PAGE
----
The ovaries, tubes and ligaments are located in close proximity to each other, so it is impossible to say exactly which area is inflamed. Usually it is a complex inflammation (adnexitis). It can be acute and chronic, affecting only one ovary and tube (unilateral) or two at once (bilateral). Of all the inflammatory diseases of the genital area, adnexitis ranks first. The cause of the disease is usually an infection – bacterial or fungal.
It can be descending – when inflammation provocateurs enter the area of the appendages from other organs, for example, from the appendix, upper respiratory tract, with blood and lymph flow. In fact, any inflammatory process (including banal SARS), which involves microorganisms such as streptococci, staphylococci, E. coli, chlamydia, mycoplasma, can provoke adnexitis.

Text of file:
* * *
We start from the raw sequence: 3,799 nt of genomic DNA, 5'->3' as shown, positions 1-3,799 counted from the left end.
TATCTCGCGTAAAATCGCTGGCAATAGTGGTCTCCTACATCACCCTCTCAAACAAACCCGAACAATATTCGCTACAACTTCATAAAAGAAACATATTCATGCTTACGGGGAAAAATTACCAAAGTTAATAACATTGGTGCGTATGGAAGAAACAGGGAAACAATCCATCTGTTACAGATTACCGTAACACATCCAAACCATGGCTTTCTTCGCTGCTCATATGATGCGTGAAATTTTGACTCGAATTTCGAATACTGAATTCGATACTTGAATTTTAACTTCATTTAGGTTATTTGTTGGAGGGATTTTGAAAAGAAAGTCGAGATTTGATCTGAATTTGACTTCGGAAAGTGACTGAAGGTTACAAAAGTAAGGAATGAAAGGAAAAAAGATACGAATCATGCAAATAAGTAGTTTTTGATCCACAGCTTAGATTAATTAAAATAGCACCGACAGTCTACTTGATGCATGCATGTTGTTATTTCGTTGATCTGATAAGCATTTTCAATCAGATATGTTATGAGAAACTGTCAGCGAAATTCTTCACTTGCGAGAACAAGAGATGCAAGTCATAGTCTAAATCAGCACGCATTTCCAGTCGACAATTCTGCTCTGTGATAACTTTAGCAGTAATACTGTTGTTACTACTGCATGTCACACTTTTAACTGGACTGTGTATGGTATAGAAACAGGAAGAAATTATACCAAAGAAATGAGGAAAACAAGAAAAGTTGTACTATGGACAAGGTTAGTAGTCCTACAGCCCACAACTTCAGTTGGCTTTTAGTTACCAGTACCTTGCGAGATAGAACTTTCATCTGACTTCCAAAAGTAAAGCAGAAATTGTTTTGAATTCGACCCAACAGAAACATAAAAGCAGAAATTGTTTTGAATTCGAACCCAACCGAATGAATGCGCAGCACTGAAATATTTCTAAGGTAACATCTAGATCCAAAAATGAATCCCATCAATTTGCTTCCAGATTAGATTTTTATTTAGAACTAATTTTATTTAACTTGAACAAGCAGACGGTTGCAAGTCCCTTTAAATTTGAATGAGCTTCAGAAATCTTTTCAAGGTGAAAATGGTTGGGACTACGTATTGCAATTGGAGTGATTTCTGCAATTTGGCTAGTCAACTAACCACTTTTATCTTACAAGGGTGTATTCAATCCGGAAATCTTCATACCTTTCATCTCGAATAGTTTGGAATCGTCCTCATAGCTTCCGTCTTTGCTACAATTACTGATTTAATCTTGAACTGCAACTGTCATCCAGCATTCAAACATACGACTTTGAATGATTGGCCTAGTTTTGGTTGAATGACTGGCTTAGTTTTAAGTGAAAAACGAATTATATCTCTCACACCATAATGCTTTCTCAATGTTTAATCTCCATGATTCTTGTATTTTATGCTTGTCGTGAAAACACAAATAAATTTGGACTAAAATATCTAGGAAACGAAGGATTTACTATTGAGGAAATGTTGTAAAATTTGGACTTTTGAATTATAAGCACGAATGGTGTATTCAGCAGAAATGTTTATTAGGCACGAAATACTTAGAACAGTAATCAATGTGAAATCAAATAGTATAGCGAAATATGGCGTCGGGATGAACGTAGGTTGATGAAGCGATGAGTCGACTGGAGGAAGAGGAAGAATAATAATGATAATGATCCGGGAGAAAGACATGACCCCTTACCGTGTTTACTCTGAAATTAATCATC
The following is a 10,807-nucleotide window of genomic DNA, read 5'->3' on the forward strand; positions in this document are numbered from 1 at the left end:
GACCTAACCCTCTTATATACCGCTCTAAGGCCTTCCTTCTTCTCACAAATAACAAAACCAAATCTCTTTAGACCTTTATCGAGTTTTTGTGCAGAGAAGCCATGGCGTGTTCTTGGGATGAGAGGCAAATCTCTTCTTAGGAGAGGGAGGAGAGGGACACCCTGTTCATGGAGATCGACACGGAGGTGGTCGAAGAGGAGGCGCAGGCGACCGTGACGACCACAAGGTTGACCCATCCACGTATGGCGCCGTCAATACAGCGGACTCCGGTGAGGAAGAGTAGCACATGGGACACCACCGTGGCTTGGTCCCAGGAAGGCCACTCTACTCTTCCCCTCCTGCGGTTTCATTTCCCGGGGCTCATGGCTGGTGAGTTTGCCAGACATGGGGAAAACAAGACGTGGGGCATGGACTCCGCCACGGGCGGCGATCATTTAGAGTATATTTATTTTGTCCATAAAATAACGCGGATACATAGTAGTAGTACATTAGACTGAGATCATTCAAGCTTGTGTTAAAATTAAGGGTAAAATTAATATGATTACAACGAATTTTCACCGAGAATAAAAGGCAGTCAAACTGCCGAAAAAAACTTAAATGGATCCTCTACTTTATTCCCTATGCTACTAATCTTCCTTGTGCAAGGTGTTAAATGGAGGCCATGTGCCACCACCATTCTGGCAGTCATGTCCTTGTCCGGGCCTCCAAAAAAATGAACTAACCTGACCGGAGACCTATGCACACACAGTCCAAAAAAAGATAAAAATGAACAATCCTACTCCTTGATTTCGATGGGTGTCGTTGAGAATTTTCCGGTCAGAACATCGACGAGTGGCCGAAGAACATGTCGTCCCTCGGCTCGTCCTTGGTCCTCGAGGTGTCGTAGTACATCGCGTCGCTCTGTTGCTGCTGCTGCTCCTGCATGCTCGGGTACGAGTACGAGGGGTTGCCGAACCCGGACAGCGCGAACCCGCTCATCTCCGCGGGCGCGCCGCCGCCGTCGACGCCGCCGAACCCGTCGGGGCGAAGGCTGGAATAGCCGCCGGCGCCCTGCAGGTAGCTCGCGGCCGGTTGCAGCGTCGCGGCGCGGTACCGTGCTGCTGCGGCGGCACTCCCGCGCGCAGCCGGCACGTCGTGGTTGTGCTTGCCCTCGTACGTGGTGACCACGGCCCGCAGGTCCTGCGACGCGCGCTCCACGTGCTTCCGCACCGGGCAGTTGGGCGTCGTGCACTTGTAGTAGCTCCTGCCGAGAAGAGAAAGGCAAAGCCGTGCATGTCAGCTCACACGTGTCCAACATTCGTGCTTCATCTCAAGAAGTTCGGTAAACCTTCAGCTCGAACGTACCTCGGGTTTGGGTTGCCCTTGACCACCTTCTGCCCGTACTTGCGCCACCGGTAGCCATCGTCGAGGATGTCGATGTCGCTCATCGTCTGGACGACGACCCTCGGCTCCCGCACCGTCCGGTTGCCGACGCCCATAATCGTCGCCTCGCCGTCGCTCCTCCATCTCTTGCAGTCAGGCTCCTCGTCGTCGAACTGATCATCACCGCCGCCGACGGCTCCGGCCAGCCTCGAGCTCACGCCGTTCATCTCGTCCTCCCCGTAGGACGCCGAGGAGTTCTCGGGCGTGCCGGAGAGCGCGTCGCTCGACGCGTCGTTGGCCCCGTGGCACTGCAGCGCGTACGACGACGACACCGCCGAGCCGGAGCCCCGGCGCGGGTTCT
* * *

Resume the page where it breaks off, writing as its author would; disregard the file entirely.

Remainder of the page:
However, ascending infections are more often the cause of inflammation of the appendages – pathogens enter the tubes and ovaries from the vagina and cervix.